During its initial testing phase last year, the Sheep CRC investigated if average genomic breeding values could be calculated for a sheep flock, even with distant or unknown relationships to the reference population.
Animals from the trial were DNA tested, and the test results aligned with production values measured on the ground.
“It is extremely encouraging to see how strong the Flock Profile benchmark information has lined up with the results published for the PWMMC,” sheep production consultant Sally Martin said.
“This work highlights yet again the consistency between estimated breeding values and wether trial results. The Merino industry now has another tool we can use to benchmark our progress and help make more informed genetic selection decisions.”
The difference is stark. Production consultant Craig Wilson also oversaw the trial and he said when it came to wool, there was an 80 per cent difference in net profit between the top and the bottom teams.
On the meat side, there were differences of 30-40% in carcase value.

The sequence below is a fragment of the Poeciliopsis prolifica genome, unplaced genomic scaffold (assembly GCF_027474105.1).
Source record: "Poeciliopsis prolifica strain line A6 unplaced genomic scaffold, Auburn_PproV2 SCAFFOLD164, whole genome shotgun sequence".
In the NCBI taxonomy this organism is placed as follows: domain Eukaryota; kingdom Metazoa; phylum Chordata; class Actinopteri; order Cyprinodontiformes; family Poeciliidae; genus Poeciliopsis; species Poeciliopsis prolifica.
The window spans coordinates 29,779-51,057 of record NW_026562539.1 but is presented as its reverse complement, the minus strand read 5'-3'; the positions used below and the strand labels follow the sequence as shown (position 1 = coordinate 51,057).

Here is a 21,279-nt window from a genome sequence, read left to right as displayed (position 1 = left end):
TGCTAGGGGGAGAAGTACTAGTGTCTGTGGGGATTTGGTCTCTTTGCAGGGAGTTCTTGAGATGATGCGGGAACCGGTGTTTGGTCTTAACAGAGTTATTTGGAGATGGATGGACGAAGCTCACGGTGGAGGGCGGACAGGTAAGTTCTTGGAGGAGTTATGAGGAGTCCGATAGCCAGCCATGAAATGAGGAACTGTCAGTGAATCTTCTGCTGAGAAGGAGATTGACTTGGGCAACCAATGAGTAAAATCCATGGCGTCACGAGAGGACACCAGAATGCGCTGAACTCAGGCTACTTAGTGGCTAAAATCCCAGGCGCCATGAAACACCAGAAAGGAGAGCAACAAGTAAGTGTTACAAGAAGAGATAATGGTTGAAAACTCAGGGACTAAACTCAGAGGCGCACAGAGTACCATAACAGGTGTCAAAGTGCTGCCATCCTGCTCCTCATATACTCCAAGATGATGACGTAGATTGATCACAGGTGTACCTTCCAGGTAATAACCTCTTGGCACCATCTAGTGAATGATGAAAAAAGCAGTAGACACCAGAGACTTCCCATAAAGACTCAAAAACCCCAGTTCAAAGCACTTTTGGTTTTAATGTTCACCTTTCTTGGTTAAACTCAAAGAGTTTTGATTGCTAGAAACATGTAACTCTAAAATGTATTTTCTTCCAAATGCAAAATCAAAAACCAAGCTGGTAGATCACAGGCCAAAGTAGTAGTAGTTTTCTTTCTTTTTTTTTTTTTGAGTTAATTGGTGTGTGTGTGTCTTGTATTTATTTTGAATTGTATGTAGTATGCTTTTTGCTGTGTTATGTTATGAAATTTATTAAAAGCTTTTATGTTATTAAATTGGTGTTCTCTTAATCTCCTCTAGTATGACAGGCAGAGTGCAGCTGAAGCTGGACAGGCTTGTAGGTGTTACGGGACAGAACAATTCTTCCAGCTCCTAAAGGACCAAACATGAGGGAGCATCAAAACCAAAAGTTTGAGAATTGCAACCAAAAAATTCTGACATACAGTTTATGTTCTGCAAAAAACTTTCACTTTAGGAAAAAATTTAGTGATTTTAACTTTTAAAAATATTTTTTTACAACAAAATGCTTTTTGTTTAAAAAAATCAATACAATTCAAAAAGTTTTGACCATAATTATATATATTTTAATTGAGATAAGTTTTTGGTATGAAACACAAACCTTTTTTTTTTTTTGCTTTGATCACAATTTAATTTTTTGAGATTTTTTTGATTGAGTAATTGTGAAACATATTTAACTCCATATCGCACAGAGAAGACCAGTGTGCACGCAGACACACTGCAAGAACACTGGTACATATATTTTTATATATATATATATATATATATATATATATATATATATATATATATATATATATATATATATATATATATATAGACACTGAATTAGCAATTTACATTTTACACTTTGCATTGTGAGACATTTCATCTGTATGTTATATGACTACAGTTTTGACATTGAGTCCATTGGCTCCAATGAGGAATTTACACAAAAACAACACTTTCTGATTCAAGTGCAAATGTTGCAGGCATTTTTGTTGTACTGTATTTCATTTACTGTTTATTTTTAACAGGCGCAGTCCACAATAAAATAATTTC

“And we’re also seeing in the feedlot a massive variation in weight gain, so when the average is 220g/day, the top 10% are doing 400g/day which is quite extraordinary,” Wilson said.
“The critical thing is for people to understand what’s limiting their profitability. So for some people it could be their genetics, it could be their management, it could be the pasture that they eat.
“But if you’re making large scale investments in pasture improvements or capital expenses, and your genetics aren’t there, then you’re simply not going to make money out of those investments.”
Sheep CRC researcher Dr Tom Granleese was able to compare the average raw measurements gathered during the trail to the DNA test results of the Wool Challenge wethers.
“Strong relationships were observed for key Merino traits such as body weights, fibre diameter and fleece weights,” Granleese said.
The Flock Profile test provides an estimate of the genetic merit of a flock relative to the national average.
“Based on the preliminary tests, the Flock Profiler test looks likely to be another highly useful tool in helping Merino producers making more informed selection decisions at ram buying and mating time,” Granleese said.
The Sheep CRC aims to make Flock Profile available to commercial Merino producers in 2017.